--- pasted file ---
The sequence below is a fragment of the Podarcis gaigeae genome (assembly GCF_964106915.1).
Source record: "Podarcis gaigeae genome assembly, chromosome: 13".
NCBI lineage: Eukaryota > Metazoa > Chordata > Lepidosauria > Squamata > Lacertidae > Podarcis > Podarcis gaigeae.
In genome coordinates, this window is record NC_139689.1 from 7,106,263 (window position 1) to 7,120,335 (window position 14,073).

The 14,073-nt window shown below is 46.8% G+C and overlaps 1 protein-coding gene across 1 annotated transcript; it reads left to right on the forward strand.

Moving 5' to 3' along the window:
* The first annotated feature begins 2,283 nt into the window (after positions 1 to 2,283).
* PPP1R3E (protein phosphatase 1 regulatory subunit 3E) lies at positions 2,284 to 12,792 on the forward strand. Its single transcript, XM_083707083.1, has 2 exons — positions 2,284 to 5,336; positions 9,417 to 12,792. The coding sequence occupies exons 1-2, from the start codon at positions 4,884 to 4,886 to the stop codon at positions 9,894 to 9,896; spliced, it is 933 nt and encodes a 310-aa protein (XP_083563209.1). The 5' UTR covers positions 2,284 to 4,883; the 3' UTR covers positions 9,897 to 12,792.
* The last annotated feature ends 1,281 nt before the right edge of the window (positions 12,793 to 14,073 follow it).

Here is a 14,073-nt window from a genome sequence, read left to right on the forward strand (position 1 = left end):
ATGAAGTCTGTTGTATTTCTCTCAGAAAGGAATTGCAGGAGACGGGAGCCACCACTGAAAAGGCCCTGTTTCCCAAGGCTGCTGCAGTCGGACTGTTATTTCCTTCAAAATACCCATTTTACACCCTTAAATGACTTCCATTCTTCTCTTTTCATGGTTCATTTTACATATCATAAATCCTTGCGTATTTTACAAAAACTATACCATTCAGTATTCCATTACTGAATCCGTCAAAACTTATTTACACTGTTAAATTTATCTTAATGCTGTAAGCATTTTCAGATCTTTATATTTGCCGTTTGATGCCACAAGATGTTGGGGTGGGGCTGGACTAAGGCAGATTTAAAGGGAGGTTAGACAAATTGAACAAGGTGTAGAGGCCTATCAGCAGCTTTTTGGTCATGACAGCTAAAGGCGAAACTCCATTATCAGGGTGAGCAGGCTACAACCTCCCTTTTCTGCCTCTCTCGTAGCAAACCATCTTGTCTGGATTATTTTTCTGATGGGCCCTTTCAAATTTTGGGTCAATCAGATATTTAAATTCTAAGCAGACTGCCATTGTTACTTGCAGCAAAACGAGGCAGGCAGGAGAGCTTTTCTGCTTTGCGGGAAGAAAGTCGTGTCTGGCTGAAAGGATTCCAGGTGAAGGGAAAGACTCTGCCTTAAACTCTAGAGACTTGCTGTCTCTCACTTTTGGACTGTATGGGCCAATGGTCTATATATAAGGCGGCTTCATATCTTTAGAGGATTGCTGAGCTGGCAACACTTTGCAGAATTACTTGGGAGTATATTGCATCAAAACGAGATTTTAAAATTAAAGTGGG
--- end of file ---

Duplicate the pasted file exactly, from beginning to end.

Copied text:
The sequence below is a fragment of the Podarcis gaigeae genome (assembly GCF_964106915.1).
Source record: "Podarcis gaigeae genome assembly, chromosome: 13".
NCBI lineage: Eukaryota > Metazoa > Chordata > Lepidosauria > Squamata > Lacertidae > Podarcis > Podarcis gaigeae.
In genome coordinates, this window is record NC_139689.1 from 7,106,263 (window position 1) to 7,120,335 (window position 14,073).

The 14,073-nt window shown below is 46.8% G+C and overlaps 1 protein-coding gene across 1 annotated transcript; it reads left to right on the forward strand.

Moving 5' to 3' along the window:
* The first annotated feature begins 2,283 nt into the window (after positions 1 to 2,283).
* PPP1R3E (protein phosphatase 1 regulatory subunit 3E) lies at positions 2,284 to 12,792 on the forward strand. Its single transcript, XM_083707083.1, has 2 exons — positions 2,284 to 5,336; positions 9,417 to 12,792. The coding sequence occupies exons 1-2, from the start codon at positions 4,884 to 4,886 to the stop codon at positions 9,894 to 9,896; spliced, it is 933 nt and encodes a 310-aa protein (XP_083563209.1). The 5' UTR covers positions 2,284 to 4,883; the 3' UTR covers positions 9,897 to 12,792.
* The last annotated feature ends 1,281 nt before the right edge of the window (positions 12,793 to 14,073 follow it).

Here is a 14,073-nt window from a genome sequence, read left to right on the forward strand (position 1 = left end):
ATGAAGTCTGTTGTATTTCTCTCAGAAAGGAATTGCAGGAGACGGGAGCCACCACTGAAAAGGCCCTGTTTCCCAAGGCTGCTGCAGTCGGACTGTTATTTCCTTCAAAATACCCATTTTACACCCTTAAATGACTTCCATTCTTCTCTTTTCATGGTTCATTTTACATATCATAAATCCTTGCGTATTTTACAAAAACTATACCATTCAGTATTCCATTACTGAATCCGTCAAAACTTATTTACACTGTTAAATTTATCTTAATGCTGTAAGCATTTTCAGATCTTTATATTTGCCGTTTGATGCCACAAGATGTTGGGGTGGGGCTGGACTAAGGCAGATTTAAAGGGAGGTTAGACAAATTGAACAAGGTGTAGAGGCCTATCAGCAGCTTTTTGGTCATGACAGCTAAAGGCGAAACTCCATTATCAGGGTGAGCAGGCTACAACCTCCCTTTTCTGCCTCTCTCGTAGCAAACCATCTTGTCTGGATTATTTTTCTGATGGGCCCTTTCAAATTTTGGGTCAATCAGATATTTAAATTCTAAGCAGACTGCCATTGTTACTTGCAGCAAAACGAGGCAGGCAGGAGAGCTTTTCTGCTTTGCGGGAAGAAAGTCGTGTCTGGCTGAAAGGATTCCAGGTGAAGGGAAAGACTCTGCCTTAAACTCTAGAGACTTGCTGTCTCTCACTTTTGGACTGTATGGGCCAATGGTCTATATATAAGGCGGCTTCATATCTTTAGAGGATTGCTGAGCTGGCAACACTTTGCAGAATTACTTGGGAGTATATTGCATCAAAACGAGATTTTAAAATTAAAGTGGG